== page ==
5.5. Multiple Shared Processor Pools

A shared processor LPAR with sharing mode uncap is guaranteed to always receive the configured entitlement (desired_proc_units). In addition, such an LPAR can, if available, receive additional processor shares according to its weight (uncapped_weight). This ensures that the LPAR is assigned its entitlement as a minimum if necessary, but usually more. There is only an indirect limit to the maximum number of processor shares that an LPAR can have. The number of virtual processors limits the amount of processor shares upwards, but the limit can be very high if an LPAR was configured, for example, with an entitlement of 0.8 and 16 virtual processors. In this case, the LPAR can, under favorable circumstances, occupy up to 16 complete physical processor cores (of course only if the corresponding number of processor shares are available). If there is little competition on a managed system, an LPAR can get a considerable proportion of processor shares even with a low value of its weight, as the example in Figure 5.11 shows.

Massive processor utilization of an uncapped LPAR
Figure 5.11: Massive processor utilization of an uncapped LPAR.

Although the LPAR only has an entitlement of 0.2 and a very low value for its weight (uncap_weight=10), it occupies up to 4 complete processor cores! More is not possible with a configuration with 4 virtual processors.

Of course, the LPAR can only get that much processor shares if there are enough processor resources available and obviously all LPARs with a higher weight have also received large amounts of processor shares. In this respect, one could take the point of view that, in this case, it is good to allocate such a huge amount of processor resources, as these would otherwise not be used. However, one should bear in mind that the performance of the LPAR shown can vary extremely over time. At times when no additional processor shares are available, the LPAR receives only its guaranteed entitlement of 0.2 (green area in the picture). At other times, when a lot of processor resources are available, it can use up to 4.0 physical processor cores. That is 20 times more than the guaranteed entitlement. The performance of the LPAR can then also increase 20 times. That means the performance of the LPAR is extremely variable, sometimes the performance is low (only the entitlement is available), sometimes the performance is 20 times higher (4 complete physical processor cores are available). In many cases this behavior is undesirable.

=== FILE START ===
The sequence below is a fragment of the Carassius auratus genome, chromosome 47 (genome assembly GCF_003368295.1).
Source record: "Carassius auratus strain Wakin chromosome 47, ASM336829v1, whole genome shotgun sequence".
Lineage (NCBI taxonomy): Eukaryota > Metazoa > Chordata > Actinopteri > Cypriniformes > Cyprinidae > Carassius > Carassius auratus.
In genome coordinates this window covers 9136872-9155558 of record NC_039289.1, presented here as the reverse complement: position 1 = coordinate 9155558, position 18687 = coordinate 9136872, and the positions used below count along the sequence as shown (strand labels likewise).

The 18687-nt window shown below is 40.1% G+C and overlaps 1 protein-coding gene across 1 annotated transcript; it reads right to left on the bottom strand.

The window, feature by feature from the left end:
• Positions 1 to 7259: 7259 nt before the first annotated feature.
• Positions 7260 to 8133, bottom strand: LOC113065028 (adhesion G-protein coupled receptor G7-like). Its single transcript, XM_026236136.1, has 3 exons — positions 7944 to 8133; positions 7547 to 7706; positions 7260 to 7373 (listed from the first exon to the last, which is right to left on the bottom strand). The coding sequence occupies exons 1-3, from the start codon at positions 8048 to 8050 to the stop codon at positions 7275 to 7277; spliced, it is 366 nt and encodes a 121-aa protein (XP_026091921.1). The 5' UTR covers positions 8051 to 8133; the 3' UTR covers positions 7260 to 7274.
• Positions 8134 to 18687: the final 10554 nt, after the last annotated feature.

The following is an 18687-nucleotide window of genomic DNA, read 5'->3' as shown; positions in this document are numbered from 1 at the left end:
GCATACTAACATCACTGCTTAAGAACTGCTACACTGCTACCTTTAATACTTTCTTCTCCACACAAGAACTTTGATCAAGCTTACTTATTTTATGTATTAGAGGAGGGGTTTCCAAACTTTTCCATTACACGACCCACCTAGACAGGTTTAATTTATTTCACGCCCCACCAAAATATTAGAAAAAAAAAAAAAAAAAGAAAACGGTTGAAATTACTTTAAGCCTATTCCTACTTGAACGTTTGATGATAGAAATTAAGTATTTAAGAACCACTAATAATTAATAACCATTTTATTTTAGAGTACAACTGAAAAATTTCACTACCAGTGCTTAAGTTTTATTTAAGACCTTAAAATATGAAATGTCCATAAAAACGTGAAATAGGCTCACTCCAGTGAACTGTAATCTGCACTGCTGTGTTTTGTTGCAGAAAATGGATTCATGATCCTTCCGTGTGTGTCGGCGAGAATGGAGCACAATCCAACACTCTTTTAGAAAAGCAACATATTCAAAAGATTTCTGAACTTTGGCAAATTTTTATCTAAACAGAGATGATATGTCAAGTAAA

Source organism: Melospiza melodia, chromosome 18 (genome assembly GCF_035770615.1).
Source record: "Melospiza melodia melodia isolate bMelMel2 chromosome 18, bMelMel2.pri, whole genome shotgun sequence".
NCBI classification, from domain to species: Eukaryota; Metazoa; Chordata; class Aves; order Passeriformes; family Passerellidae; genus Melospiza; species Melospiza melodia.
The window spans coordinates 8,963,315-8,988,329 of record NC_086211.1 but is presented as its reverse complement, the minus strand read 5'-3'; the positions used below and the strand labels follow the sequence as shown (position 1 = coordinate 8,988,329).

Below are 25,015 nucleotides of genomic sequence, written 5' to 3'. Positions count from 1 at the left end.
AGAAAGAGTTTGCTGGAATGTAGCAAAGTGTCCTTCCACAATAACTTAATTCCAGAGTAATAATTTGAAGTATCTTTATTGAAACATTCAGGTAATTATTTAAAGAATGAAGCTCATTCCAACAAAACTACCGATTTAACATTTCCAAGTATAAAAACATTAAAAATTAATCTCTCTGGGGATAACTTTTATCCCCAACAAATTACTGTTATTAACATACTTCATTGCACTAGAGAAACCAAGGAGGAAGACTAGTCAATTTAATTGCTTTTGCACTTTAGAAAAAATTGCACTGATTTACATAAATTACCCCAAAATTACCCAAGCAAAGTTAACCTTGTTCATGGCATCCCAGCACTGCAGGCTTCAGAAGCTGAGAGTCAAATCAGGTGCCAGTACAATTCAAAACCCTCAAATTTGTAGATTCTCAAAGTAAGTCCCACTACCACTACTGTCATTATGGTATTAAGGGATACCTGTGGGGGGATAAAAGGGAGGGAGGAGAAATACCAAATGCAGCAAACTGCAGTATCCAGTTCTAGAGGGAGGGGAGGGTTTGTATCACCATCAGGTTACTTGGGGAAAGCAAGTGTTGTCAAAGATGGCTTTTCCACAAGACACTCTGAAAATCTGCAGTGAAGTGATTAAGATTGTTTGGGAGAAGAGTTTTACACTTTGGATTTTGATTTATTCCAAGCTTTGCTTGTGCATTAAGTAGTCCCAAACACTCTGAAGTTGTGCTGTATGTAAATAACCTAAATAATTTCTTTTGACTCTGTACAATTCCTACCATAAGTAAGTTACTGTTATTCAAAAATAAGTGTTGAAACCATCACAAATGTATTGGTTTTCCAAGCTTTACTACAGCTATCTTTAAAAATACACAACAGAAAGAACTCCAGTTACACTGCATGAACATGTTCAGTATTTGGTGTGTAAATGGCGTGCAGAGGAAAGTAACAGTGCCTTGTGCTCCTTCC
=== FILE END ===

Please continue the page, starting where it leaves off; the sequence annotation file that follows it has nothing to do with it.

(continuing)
With the introduction of Multiple Shared Processor Pools (MSPP) it is possible to limit the use of processor shares for LPARs. Up to 64 shared processor pools can be configured, and a maximum pool capacity can be assigned to each of the pools. Shared processor LPARs can then be assigned to the processor pools. They can in total consume at most the configured maximum pool capacity. But this is only one of the possibilities offered by the use of multiple shared processor pools.